Monday, July 21, 2014

Daily Corrections Clips


Official: State can send inmates to medical site
Don Thompson, The Associated Press

SACRAMENTO, Calif. -- California can once again send sick inmates to an $839 million prison medical complex that was closed earlier this year amid staffing, supply and other problems at the site intended to help end years of federal court oversight, an overseer said Monday.

J. Clark Kelso, a court-appointed official who controls prison medical care, said he was pleased that most problems have been corrected at the California Health Care Facility in Stockton and his office will keep monitoring the facility to make sure progress continues.

California corrections officer dies in single-vehicle crash along southern Oregon coast
Aimee Green, The Oregonian

Oregon State Police are investigating the cause of a Saturday morning car crash that killed an off-duty corrections officer from California.

Police were notified at 7:15 a.m. that a 2007 Dodge Caliber driven by Joel Ramos, 29, of Brookings, had crossed an oncoming lane of traffic along Oregon 101. The car went off the road and crashed head-on into a tree, about one mile north of the state border.

CDCR deputy leaving for Stockton administration job
Jon Ortiz, The Sacramento Bee

Scott Carney, who sometimes endured withering criticism from lawmakers for his department’s perceived inefficiencies, is leaving his administrative post at the Department of Corrections and Rehabilitation to become a deputy city manager for Stockton. He begins his new job on Sept. 2.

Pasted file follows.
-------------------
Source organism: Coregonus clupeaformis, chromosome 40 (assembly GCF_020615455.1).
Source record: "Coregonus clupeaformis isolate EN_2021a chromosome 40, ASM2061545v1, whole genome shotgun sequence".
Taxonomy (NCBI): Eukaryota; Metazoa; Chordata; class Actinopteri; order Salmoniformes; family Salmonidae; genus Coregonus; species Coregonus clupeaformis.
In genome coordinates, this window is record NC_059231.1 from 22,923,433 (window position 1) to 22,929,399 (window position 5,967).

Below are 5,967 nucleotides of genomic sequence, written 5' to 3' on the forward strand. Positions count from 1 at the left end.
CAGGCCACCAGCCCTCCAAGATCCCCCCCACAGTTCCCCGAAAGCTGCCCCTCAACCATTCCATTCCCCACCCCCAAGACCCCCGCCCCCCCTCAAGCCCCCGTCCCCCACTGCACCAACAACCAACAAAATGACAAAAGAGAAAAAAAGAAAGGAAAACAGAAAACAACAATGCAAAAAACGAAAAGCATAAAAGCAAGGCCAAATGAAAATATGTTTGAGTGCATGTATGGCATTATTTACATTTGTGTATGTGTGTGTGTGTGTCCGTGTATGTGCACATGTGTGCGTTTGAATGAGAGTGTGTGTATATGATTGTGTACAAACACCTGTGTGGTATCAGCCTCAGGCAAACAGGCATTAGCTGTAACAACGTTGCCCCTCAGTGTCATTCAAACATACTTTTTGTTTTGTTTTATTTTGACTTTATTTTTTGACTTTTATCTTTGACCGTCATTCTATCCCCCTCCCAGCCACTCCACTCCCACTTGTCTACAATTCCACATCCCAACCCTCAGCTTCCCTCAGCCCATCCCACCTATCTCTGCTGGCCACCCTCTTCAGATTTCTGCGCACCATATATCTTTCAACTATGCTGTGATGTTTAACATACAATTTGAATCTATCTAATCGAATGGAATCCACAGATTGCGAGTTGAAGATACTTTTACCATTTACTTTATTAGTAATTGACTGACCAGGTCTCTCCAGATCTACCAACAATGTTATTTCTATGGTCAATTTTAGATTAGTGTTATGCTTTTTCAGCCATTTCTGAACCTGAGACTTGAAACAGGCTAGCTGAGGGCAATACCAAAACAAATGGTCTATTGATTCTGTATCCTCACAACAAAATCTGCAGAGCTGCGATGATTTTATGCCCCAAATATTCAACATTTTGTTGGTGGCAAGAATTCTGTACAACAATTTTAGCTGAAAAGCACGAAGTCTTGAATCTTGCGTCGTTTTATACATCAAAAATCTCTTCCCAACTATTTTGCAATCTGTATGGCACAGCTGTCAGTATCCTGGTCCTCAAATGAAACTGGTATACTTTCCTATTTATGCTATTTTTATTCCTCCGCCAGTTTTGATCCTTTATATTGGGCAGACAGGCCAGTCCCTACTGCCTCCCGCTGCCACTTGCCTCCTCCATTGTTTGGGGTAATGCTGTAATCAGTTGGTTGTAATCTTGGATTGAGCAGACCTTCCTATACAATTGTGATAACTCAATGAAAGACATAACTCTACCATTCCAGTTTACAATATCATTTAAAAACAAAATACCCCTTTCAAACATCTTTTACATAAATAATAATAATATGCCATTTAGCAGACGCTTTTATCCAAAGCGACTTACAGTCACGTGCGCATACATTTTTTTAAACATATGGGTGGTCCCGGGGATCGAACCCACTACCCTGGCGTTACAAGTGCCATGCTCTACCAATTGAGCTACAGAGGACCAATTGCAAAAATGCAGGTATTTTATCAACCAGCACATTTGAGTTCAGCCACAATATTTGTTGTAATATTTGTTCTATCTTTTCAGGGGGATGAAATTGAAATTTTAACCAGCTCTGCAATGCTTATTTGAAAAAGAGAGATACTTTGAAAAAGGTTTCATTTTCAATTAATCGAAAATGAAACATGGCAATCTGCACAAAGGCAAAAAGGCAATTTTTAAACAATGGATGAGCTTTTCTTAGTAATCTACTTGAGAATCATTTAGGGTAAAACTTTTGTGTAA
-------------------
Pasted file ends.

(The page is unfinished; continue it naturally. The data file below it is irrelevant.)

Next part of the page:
Carney is stepping down from state job that paid him $143,774 last year as director of Corrections’ Division of Administrative Services to take a city job with an annual salary of $192,000.


California prison program expects profit this year

Jon Ortiz, The Sacramento Bee

A state system that uses inmate labor to provide goods and services will see its revenues jump 15.6 percent in fiscal 2014-15, according to a plan recently approved by the board of the California Prison Industry Authority.

The self-sustaining program will take in an anticipated $196.3 million this year that will fully fund its operations at 34 Department of Corrections and Rehabilitation facilities. The authority oversees inmate training programs that operate manufacturing, service, and agriculture industries


San Quentin’s Prison Arts Project on Display at YBCA

Matthew Harrison Tedford, KQED

Several years ago, when artist Henry Edward Frank was asked about his availability in a job interview he said he was only busy Friday mornings. “If I can’t have Friday mornings off, I don’t want the job. Those are my block printing hours,” Frank recalls saying.